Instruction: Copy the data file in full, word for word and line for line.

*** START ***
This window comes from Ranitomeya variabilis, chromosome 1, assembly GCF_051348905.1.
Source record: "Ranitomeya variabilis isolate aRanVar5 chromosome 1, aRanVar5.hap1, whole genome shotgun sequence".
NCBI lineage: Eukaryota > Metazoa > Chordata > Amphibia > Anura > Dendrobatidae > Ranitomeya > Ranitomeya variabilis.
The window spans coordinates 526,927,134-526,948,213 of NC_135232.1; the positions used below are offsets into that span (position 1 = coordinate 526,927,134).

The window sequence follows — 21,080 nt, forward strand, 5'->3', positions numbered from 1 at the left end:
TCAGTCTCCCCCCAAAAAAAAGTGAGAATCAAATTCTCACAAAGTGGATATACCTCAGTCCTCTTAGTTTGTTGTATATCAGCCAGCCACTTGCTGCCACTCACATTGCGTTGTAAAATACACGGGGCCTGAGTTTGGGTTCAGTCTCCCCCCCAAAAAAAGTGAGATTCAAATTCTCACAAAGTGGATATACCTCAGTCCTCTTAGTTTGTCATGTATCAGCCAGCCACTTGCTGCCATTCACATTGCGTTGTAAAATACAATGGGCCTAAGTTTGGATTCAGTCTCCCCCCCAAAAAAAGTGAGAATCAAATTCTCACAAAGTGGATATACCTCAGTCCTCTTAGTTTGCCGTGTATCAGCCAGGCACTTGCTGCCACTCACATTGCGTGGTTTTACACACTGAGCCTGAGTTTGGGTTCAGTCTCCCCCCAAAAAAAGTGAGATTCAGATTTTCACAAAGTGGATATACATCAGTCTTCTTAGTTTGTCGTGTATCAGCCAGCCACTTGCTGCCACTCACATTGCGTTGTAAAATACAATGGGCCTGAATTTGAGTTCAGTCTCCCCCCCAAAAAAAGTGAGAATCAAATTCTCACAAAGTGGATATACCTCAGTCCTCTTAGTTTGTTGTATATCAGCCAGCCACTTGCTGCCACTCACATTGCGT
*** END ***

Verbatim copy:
This window comes from Ranitomeya variabilis, chromosome 1, assembly GCF_051348905.1.
Source record: "Ranitomeya variabilis isolate aRanVar5 chromosome 1, aRanVar5.hap1, whole genome shotgun sequence".
NCBI lineage: Eukaryota > Metazoa > Chordata > Amphibia > Anura > Dendrobatidae > Ranitomeya > Ranitomeya variabilis.
The window spans coordinates 526,927,134-526,948,213 of NC_135232.1; the positions used below are offsets into that span (position 1 = coordinate 526,927,134).

The window sequence follows — 21,080 nt, forward strand, 5'->3', positions numbered from 1 at the left end:
TCAGTCTCCCCCCAAAAAAAAGTGAGAATCAAATTCTCACAAAGTGGATATACCTCAGTCCTCTTAGTTTGTTGTATATCAGCCAGCCACTTGCTGCCACTCACATTGCGTTGTAAAATACACGGGGCCTGAGTTTGGGTTCAGTCTCCCCCCCAAAAAAAGTGAGATTCAAATTCTCACAAAGTGGATATACCTCAGTCCTCTTAGTTTGTCATGTATCAGCCAGCCACTTGCTGCCATTCACATTGCGTTGTAAAATACAATGGGCCTAAGTTTGGATTCAGTCTCCCCCCCAAAAAAAGTGAGAATCAAATTCTCACAAAGTGGATATACCTCAGTCCTCTTAGTTTGCCGTGTATCAGCCAGGCACTTGCTGCCACTCACATTGCGTGGTTTTACACACTGAGCCTGAGTTTGGGTTCAGTCTCCCCCCAAAAAAAGTGAGATTCAGATTTTCACAAAGTGGATATACATCAGTCTTCTTAGTTTGTCGTGTATCAGCCAGCCACTTGCTGCCACTCACATTGCGTTGTAAAATACAATGGGCCTGAATTTGAGTTCAGTCTCCCCCCCAAAAAAAGTGAGAATCAAATTCTCACAAAGTGGATATACCTCAGTCCTCTTAGTTTGTTGTATATCAGCCAGCCACTTGCTGCCACTCACATTGCGT